News reports cite witnesses saying at least three people have been killed in the latest violence early Thursday morning.
On Wednesday, supporters of Egyptian President Hosni Mubarak charged into the square on horseback and camels while others rained firebombs from rooftops in what appeared to be an orchestrated assault against protesters calling for an end to his near-30-year-rule.
Anti-government demonstrators, after first trying to respond peacefully, fought back with rocks and Molotov cocktails as battles broke out around Tahrir Square. Doctors set up a makeshift clinic in a mosque near the square to help the more than 640 injured. Egypt’s health ministry says three people were killed in Wednesday’s clashes.
Reporters said Egyptian troops initially fired Read more…
Commodities traders have warned they are seeing the first signs of panic buying from states concerned about the political implications of rising prices for staple crops.
However, the tactic risks simply further pushing up prices, analysts have warned, pushing a spiral of food inflation.
Governments in Asia, the Middle East and North Africa have recently made large food purchases on the open market in the wake of unrest in Tunisia which deposed president Zine al-Abidine Ben Ali. Read more…
A huge winter storm, described as the worst in decades, has brought much of America’s heartland to standstill, closing airports, main roads, schools, colleges and government officies.
The streets of Dallas, Oklahoma City and Tulsa were deserted, and more snow and freezing temperatures are forecast. Chicago is expecting 60cm (2ft) of snow, Indianapolis 2.5cm of ice.
The weather system, which stretches 2,000 miles across a third of the country from Texas to Maine, brought with it a cold front that has seen temperatures dropping to -12C (9F) and lower in its wake. Winds topped 60mph in Texas, while in Chicago public schools called a snow day for the first time in 12 years. Both the city’s major airports are closed. Chicago officials also the city’s iconic Lake Shore Drive after numerous accidents left motorists stranded for several hours. Officials said the move was temporary, but Read more…
The Hong Kong-datelined story did not identify its sources, citing the sensitivity of the information.
It also cited the economists and bankers as saying China was unlikely to let the yuan currency appreciate faster anytime soon as a way to fight inflation.
Analysts polled by Reuters saw two more rate rises by the end of the first half.
The median forecast of economists polled by Reuters is for inflation to reach its fastest in more than two years at an annual pace of 5.3 percent for January.
I had a POST on this about 2 weeks ago that goes in-depth on this issue. Hopefully it will become more mainstream now.
MORE EVIDENCE OF PHOTON BELT: Astrophysicist Alexia Demetriev says our solar system is entering an interstellar energy cloud
In light of recent news, the following information is paramount. On July 14, 2010 we learned that our sun is passing through an interstellar energy cloud which excites/energizes the sun. NASA, along with The National Academy of Science and other world renowned scientist are so concerned about this up and coming solar maximum in late 2012, that way back in March 10, 2006 NASA issued a solar storm warning (in writing) for 2012. What NASA omitted in their 2006 solar storm warning is what prompted NASA in the first place to issue a 2012 solar storm warning four years in advance? Then in 2010, NASA again warns the general population of a pending solar storm, telling the population to get ready for a once in a lifetime solar storm. Despite that news agencies and websites like this one are beginning to cover this developing story, no high government official has yet to stick his or her neck out to make an official announcement about the catastrophic implications as to allow the global population to begin preparing.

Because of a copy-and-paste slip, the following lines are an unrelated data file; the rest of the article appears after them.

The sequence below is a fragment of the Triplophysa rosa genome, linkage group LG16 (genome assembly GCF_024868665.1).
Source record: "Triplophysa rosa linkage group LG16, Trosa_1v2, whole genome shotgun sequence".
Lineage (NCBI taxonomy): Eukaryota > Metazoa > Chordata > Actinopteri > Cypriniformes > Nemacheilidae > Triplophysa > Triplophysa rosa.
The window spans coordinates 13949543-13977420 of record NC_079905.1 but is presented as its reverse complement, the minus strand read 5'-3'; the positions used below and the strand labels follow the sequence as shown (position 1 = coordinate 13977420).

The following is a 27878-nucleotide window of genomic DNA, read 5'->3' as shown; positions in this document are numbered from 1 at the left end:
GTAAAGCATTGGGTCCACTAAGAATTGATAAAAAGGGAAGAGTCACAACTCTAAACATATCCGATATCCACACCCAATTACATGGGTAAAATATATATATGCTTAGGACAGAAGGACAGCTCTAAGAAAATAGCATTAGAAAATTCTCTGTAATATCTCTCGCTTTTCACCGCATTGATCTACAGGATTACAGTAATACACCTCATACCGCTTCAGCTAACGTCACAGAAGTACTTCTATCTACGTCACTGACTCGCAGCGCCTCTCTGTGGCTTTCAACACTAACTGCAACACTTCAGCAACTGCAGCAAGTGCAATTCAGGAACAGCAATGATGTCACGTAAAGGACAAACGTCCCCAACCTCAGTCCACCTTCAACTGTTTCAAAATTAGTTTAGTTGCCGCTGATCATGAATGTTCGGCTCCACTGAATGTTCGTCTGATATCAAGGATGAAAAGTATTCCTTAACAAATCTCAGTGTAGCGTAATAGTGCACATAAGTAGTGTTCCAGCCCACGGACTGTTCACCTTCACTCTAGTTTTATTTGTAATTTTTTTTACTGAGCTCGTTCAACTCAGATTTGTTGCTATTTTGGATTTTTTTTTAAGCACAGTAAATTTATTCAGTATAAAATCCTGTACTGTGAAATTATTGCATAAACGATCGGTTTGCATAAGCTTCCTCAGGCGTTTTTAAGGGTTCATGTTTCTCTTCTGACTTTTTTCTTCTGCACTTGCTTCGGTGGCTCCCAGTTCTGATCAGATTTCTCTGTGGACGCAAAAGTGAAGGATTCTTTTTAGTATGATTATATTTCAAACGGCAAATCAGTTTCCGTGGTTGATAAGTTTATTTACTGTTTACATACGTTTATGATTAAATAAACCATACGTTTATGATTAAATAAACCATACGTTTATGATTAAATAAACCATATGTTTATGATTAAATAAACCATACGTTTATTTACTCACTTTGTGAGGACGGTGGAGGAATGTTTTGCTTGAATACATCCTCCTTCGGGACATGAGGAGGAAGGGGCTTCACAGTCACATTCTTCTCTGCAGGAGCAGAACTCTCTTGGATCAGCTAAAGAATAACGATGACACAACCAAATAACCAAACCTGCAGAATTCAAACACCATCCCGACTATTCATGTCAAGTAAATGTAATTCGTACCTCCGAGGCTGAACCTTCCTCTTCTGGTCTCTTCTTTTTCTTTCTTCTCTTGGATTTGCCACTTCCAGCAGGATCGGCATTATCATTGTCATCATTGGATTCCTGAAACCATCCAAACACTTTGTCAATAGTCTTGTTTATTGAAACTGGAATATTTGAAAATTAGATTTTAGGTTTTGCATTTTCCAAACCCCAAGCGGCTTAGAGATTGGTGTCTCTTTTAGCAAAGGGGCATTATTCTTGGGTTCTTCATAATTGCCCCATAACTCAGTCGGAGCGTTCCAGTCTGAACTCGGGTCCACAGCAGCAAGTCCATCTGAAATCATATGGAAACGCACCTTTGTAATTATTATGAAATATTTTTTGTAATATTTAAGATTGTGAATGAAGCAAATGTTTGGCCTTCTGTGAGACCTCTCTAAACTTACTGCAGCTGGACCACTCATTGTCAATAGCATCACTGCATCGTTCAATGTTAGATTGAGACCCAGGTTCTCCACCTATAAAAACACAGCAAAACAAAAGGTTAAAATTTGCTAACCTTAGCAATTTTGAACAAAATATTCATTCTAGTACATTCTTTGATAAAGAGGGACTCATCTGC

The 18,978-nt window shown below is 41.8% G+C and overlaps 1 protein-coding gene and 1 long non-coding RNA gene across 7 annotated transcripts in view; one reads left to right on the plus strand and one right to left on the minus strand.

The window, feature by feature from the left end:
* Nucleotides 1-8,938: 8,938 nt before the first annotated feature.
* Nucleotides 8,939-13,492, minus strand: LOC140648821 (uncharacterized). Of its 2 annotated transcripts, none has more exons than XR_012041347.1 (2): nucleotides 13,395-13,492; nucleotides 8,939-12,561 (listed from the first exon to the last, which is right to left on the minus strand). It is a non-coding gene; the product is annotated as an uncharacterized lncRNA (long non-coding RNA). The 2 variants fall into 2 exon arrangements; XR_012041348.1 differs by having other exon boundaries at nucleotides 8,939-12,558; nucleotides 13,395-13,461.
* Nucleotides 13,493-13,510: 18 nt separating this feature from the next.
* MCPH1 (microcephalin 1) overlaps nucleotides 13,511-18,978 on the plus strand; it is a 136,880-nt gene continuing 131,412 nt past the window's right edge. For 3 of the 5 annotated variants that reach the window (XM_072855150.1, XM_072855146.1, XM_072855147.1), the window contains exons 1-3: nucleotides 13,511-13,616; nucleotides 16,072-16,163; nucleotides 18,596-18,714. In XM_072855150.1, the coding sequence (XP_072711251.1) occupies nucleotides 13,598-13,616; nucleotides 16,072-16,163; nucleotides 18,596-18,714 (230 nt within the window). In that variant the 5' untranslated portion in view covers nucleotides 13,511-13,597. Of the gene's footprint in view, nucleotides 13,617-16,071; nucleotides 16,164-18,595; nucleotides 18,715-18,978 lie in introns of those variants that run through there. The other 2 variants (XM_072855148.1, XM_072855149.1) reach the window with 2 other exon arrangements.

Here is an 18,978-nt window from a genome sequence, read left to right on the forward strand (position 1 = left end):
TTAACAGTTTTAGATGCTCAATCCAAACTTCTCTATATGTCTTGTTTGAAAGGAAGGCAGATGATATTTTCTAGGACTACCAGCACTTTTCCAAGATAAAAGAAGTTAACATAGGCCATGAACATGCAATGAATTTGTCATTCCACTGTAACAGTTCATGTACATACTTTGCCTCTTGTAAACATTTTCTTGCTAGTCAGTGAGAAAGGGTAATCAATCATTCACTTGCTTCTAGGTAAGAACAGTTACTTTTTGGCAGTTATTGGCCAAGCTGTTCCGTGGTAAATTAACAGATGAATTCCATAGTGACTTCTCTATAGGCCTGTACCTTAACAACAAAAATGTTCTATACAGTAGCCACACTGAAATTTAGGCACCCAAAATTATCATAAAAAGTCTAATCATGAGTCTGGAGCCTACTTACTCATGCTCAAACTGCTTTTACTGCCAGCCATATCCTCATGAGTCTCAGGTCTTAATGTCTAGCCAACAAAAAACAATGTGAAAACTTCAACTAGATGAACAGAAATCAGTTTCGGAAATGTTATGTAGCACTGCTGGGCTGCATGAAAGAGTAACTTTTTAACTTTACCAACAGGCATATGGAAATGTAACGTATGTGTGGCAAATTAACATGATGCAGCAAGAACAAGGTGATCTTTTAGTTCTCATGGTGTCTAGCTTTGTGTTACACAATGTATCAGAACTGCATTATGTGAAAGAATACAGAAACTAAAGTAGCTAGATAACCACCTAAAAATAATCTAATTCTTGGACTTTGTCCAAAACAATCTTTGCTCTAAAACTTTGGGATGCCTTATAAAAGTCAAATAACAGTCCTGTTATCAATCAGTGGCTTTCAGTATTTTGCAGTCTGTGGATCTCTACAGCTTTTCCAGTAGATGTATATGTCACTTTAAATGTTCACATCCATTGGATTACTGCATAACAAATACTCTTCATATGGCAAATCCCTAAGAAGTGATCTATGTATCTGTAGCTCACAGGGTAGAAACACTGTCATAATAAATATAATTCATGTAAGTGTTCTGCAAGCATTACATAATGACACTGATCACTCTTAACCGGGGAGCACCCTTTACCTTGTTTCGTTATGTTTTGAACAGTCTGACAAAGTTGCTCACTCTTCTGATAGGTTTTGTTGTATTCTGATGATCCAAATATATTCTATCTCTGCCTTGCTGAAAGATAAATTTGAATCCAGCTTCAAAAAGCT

The following scientific data revealed by Alexei Dmitriev further supports NASA’s original 2012 solar storm warning issued back in March of 2006. Read more…
Back in 1987 Dr. Robin Cook wrote the medical thriller “Outbreak.” The best-selling novel focused on a team of brilliant medical researchers desperately racing against time to stop a deadly virus from spreading across the United States and potentially killing millions.
Once again fiction becomes reality as England faces its own potentially deadly outbreak with the looming possibility that a superbug from India could bring mass fatalities and spread like wildfire across an unprotected population.
According to the British Health Protection Agency (HPA), a virulent super-bacteria called NDM-1 has invaded the island nation from the Indian sub-continent and Pakistan.
Concerned health professionals have found the bacteria cropping up in hospitals across the country.
Bacteriologists are now burning the midnight oil in a desperate attempt to get a handle on a disease that has the ability to kill thousands.
Superbugs—of which the NDM-1 bacteria is one—are resistant to Read more…
U.S. grain prices should stay unrelentingly high this year, according to a Reuters poll, the latest sign that the era of cheap food has come to an end.
U.S. corn, soybeans and wheat prices — which surged by as much has 50 percent last year and hit their highest levels since mid-2008 — will dip by at most 5 percent by the end of 2011, according to the poll of 16 analysts.
The forecasts suggest no quick relief for nations bedeviled by record high food costs that have stoked civil unrest. It means any extreme weather event in a grains-producing part of the world could send prices soaring further.
The expectations may also strengthen importers’ resolve to build bigger inventories after a year in which stocks of corn and soybeans in the United States — the world’s top exporter — dwindled to their lowest level in decades.
Story: Global food chain stretched to the limit Read more…